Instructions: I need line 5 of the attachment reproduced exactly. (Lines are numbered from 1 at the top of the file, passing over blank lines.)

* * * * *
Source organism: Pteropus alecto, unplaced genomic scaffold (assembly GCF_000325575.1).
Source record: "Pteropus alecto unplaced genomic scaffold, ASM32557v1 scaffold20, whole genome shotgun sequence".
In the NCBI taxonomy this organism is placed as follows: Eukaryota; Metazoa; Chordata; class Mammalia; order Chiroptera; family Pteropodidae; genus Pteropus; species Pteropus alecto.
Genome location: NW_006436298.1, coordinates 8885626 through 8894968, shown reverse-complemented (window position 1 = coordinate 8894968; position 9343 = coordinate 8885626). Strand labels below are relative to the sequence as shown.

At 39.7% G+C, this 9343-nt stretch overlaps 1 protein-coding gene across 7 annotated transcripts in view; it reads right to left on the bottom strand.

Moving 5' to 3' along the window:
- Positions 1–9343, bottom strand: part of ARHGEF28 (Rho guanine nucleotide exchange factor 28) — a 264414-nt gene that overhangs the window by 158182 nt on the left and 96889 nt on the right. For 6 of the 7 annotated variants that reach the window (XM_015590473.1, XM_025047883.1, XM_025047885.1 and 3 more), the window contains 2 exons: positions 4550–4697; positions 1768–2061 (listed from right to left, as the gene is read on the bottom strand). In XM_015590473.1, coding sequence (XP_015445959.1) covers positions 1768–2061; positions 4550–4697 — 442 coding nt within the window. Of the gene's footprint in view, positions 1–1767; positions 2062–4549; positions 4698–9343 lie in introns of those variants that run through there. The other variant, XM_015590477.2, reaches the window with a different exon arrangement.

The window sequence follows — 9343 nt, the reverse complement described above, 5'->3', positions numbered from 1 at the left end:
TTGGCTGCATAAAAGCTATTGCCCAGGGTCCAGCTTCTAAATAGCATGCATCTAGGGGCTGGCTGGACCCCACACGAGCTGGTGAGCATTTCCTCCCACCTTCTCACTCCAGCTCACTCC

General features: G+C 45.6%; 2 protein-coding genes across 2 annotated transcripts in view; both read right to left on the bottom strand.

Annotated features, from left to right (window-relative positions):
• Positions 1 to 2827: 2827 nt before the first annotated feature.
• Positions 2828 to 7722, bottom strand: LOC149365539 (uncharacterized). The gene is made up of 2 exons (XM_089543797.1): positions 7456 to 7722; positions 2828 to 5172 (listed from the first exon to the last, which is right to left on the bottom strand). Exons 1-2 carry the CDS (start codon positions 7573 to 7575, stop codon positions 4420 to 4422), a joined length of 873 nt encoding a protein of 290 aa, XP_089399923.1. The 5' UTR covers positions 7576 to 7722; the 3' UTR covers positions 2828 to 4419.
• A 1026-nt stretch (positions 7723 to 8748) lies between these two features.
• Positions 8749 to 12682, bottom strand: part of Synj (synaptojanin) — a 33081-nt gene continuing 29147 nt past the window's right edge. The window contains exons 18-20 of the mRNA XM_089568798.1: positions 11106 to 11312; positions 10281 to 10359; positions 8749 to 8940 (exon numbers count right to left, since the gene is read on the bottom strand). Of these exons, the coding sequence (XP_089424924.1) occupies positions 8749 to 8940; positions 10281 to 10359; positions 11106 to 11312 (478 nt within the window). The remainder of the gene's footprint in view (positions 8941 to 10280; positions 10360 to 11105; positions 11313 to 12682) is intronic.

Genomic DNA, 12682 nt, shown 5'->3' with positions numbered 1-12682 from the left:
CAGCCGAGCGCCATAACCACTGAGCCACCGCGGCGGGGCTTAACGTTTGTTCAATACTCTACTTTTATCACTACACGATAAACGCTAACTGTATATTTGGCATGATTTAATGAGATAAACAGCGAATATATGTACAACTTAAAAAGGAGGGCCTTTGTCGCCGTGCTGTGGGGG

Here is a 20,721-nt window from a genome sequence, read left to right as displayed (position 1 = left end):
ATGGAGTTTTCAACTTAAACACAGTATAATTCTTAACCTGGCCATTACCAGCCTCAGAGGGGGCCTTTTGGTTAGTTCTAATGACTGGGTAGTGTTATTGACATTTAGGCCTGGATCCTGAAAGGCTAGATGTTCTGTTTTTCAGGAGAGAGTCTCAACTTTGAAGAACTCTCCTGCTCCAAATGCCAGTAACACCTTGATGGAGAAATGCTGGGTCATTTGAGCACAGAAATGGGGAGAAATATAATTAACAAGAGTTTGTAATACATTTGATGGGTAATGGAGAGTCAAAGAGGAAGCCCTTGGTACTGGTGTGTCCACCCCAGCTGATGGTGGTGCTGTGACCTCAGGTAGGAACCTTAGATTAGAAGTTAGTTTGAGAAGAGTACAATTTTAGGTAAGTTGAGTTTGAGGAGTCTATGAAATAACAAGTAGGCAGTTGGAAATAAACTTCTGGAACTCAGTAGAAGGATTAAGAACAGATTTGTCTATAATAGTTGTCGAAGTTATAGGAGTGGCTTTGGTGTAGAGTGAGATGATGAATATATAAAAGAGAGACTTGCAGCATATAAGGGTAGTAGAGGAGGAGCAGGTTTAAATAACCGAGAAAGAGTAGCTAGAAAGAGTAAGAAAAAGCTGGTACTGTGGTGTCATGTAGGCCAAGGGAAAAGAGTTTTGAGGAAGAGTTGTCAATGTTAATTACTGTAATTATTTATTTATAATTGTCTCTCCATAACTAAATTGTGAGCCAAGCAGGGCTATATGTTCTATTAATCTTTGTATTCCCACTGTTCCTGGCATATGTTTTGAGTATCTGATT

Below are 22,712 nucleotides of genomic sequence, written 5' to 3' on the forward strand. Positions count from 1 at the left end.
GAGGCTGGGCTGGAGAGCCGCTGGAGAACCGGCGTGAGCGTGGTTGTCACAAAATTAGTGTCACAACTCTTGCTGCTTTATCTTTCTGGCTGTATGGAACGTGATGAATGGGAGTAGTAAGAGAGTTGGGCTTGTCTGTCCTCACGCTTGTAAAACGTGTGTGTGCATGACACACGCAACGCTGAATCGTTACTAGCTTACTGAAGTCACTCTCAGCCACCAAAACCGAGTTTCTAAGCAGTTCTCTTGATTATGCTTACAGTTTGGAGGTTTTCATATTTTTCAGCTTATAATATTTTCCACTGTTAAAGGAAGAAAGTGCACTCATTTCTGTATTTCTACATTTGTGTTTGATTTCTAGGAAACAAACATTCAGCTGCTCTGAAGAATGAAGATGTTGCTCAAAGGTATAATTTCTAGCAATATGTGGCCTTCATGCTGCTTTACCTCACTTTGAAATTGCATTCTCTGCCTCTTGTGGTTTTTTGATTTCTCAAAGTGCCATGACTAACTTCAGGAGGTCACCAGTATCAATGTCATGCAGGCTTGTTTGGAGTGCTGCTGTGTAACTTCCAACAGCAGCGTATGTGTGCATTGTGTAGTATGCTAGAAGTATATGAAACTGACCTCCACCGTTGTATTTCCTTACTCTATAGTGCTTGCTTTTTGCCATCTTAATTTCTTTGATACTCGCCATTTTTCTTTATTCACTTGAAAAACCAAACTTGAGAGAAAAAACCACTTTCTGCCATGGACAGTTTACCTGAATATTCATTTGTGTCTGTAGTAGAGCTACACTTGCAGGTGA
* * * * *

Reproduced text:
At 39.7% G+C, this 9343-nt stretch overlaps 1 protein-coding gene across 7 annotated transcripts in view; it reads right to left on the bottom strand.